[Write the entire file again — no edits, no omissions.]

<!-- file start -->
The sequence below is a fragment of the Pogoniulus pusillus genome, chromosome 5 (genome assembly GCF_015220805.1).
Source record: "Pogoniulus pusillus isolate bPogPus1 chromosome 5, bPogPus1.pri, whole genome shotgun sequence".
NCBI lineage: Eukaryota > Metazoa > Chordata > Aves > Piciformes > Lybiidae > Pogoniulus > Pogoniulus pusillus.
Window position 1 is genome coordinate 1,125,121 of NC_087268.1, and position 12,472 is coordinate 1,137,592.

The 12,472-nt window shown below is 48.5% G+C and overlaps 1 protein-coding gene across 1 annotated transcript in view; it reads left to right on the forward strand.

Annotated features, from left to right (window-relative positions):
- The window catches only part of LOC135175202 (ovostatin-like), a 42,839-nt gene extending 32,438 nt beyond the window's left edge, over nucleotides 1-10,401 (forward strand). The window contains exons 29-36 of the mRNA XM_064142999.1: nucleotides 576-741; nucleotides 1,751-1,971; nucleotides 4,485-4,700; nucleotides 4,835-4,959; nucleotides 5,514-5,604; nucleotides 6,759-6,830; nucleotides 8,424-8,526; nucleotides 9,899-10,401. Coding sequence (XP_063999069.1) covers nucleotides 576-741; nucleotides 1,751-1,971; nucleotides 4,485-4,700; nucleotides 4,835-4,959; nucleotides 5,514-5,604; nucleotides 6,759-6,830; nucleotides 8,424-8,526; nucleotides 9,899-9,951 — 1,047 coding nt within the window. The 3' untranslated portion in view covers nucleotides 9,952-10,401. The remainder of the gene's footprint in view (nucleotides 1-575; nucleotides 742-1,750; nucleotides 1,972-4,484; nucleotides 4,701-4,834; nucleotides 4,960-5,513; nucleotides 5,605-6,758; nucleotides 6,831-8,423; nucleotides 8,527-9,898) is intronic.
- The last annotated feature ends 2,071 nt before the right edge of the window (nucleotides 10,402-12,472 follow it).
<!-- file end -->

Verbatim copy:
The sequence below is a fragment of the Pogoniulus pusillus genome, chromosome 5 (genome assembly GCF_015220805.1).
Source record: "Pogoniulus pusillus isolate bPogPus1 chromosome 5, bPogPus1.pri, whole genome shotgun sequence".
NCBI lineage: Eukaryota > Metazoa > Chordata > Aves > Piciformes > Lybiidae > Pogoniulus > Pogoniulus pusillus.
Window position 1 is genome coordinate 1,125,121 of NC_087268.1, and position 12,472 is coordinate 1,137,592.

The 12,472-nt window shown below is 48.5% G+C and overlaps 1 protein-coding gene across 1 annotated transcript in view; it reads left to right on the forward strand.

Annotated features, from left to right (window-relative positions):
- The window catches only part of LOC135175202 (ovostatin-like), a 42,839-nt gene extending 32,438 nt beyond the window's left edge, over nucleotides 1-10,401 (forward strand). The window contains exons 29-36 of the mRNA XM_064142999.1: nucleotides 576-741; nucleotides 1,751-1,971; nucleotides 4,485-4,700; nucleotides 4,835-4,959; nucleotides 5,514-5,604; nucleotides 6,759-6,830; nucleotides 8,424-8,526; nucleotides 9,899-10,401. Coding sequence (XP_063999069.1) covers nucleotides 576-741; nucleotides 1,751-1,971; nucleotides 4,485-4,700; nucleotides 4,835-4,959; nucleotides 5,514-5,604; nucleotides 6,759-6,830; nucleotides 8,424-8,526; nucleotides 9,899-9,951 — 1,047 coding nt within the window. The 3' untranslated portion in view covers nucleotides 9,952-10,401. The remainder of the gene's footprint in view (nucleotides 1-575; nucleotides 742-1,750; nucleotides 1,972-4,484; nucleotides 4,701-4,834; nucleotides 4,960-5,513; nucleotides 5,605-6,758; nucleotides 6,831-8,423; nucleotides 8,527-9,898) is intronic.
- The last annotated feature ends 2,071 nt before the right edge of the window (nucleotides 10,402-12,472 follow it).